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I was driving the other day and my son asked me from the back seat, “How long do I have to go to college to become a monster truck driver?” It reminded me that as children we all have dreams of who we want to become one day. We dream about the lives we are going to live and the jobs we are going to do. For as long as I can remember I knew that I wanted to be in some kind of a “helping position.” I dreamt of being a school counselor, a teacher and a social worker. I’ve always had a servant’s heart. However, I never dreamt about working in Hospice. But…here I am.
The position I have in Hospice is a unique role. I spend most of my day educating individuals, physicians and the community on the benefits of Hospice services and the unique benefits of the company that I work for. I would love to say that I am the “hero” in the lives of others or that I make a difference in the lives of others everyday by what I do for a living. I don’t. It would be more accurate to say that I do not make a difference in the lives of others in the way that I dreamt about when I was a little girl. However, because of the education I provide to individuals and our community, the employees at Treasure Valley Hospice are able to make a real impact on the lives of others. Our staff is able to strengthen families, honor wishes, offer choices, ease suffering and support grieving. This brings me joy.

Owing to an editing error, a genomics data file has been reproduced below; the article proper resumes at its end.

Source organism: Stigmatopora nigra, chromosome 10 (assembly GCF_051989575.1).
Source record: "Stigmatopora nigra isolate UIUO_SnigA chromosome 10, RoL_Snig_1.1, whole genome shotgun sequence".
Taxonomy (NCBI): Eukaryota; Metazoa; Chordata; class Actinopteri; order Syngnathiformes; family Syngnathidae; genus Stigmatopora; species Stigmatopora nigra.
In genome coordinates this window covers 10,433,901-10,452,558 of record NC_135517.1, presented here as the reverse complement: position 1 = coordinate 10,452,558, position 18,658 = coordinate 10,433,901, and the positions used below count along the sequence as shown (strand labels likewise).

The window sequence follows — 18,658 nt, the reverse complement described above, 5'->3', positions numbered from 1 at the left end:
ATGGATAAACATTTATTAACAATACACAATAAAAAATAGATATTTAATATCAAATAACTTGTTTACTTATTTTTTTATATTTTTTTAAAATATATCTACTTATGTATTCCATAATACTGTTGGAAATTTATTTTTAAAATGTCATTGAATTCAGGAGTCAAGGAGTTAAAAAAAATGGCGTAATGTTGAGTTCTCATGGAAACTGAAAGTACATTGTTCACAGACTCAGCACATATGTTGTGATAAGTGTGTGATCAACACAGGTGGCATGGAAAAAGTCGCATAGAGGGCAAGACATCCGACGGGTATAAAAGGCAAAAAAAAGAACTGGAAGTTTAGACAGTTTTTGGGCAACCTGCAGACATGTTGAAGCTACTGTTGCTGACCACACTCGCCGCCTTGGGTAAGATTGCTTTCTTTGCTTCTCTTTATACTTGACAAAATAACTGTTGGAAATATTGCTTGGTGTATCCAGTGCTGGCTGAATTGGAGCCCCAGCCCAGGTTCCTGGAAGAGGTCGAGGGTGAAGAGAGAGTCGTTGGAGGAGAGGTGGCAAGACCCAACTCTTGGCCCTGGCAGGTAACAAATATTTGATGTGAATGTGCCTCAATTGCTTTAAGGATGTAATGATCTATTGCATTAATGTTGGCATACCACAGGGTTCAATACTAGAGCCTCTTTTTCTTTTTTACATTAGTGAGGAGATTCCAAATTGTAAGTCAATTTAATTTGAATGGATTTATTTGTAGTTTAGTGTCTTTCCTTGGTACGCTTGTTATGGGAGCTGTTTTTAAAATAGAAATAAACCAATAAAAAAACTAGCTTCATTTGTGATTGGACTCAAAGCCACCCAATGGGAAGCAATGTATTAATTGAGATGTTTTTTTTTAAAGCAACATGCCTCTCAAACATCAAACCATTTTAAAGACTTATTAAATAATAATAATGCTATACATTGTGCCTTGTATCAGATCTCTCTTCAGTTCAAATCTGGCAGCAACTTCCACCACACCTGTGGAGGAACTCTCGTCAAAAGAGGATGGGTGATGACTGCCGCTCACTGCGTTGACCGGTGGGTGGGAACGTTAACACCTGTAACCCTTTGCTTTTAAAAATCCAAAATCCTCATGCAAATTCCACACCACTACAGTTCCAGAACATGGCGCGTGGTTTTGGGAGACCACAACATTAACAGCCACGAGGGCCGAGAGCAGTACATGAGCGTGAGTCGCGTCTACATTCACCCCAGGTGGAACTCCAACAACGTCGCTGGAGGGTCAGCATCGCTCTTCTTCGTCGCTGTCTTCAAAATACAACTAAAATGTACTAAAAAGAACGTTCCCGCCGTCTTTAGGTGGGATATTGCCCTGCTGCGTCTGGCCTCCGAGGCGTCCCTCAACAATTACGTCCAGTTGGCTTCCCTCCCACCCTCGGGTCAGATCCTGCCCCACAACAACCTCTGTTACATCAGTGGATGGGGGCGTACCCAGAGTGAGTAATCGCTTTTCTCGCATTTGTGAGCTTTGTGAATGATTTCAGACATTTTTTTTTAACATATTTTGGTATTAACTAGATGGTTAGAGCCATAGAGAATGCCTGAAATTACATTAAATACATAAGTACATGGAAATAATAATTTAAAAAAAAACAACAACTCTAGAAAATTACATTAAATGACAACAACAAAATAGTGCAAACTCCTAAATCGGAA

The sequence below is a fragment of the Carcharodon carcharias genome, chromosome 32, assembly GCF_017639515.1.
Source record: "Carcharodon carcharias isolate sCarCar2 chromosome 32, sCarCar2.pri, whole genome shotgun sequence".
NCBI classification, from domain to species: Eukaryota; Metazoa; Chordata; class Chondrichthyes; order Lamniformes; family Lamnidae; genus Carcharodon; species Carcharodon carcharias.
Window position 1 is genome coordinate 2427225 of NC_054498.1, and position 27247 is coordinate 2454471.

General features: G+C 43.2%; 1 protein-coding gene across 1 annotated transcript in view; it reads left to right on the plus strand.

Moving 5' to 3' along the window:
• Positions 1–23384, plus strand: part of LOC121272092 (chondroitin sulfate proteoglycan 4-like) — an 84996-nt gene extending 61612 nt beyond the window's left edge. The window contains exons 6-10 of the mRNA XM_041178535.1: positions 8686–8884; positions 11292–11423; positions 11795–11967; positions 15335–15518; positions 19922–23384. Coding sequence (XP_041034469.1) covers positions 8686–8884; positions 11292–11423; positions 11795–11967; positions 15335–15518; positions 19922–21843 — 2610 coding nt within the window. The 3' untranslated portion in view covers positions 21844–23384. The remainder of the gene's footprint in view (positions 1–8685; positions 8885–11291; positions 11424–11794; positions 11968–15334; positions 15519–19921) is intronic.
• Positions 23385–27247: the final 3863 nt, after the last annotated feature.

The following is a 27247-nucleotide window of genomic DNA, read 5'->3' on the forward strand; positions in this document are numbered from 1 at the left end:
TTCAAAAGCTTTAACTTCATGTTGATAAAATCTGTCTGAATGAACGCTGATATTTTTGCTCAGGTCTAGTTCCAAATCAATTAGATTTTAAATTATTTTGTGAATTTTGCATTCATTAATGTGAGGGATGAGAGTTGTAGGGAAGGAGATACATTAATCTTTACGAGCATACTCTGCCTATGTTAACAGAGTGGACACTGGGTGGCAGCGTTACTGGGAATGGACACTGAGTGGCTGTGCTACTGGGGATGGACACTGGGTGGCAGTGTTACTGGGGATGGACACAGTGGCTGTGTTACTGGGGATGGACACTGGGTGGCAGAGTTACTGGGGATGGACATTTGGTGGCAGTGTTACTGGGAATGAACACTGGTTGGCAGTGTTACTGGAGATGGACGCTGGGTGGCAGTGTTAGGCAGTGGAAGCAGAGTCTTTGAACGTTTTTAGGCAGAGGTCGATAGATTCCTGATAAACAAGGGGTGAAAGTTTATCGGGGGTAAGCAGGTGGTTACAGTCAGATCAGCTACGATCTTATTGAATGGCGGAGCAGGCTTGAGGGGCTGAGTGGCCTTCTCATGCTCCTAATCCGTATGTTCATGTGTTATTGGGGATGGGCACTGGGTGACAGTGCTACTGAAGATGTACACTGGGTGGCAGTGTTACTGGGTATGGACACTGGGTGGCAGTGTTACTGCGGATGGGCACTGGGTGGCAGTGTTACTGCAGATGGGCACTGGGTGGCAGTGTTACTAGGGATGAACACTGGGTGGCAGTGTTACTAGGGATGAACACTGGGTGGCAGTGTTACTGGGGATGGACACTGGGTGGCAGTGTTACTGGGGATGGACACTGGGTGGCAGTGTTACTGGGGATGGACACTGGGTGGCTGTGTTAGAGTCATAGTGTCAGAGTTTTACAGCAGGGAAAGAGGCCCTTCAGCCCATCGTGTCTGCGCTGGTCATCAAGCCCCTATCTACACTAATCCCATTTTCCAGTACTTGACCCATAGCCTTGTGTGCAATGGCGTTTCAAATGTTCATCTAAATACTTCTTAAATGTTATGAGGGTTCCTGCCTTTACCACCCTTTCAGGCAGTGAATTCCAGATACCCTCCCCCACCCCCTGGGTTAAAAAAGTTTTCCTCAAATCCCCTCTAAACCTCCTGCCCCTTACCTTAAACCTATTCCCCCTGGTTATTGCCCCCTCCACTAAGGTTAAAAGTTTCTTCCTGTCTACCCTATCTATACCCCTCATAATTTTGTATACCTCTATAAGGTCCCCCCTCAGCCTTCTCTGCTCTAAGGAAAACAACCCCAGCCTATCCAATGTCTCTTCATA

With most jobs, there are things that you love, things that you dislike and things that you feel like you can’t change. Hospice is no different. I love that Hospice strengthens families through the services we provide. It frustrates me that failing health, terminal illnesses, Hospice services and death in general are difficult conversations to initiate in our culture. It is discouraging that there are so many myths surrounding the Hospice profession. I am disappointed that so often we begin making a difference in lives of others in the last thirty days of an individual’s life when we could be making a difference for so much longer. I often wish that it was simpler for a physician or a Hospice provider to have straightforward conversations with individuals and their families about end of life care and hospice services. Despite what may sound like complete ranting, I cannot imagine a segment of the healthcare field that could be more fulfilling.
I doubt that my son one day provides for his family by earning a wage as a monster truck driver. As a mom, however, I love hearing him talk about his dream job. Realistically, I understand that no matter how he earns a living, his career will be filled with both joy and frustration. That is life. I am so thankful that God provided me with a career that satisfies my desire to serve others. My sincere hope is that after you read this, if you have questions about caring for a loved one that has failing health, you will call me (208) HOS-
PICE. I will answer your questions frankly and sincerely. I will have open conversations with you about the myths of Hospice. My servant’s heart would like to help sooner than later.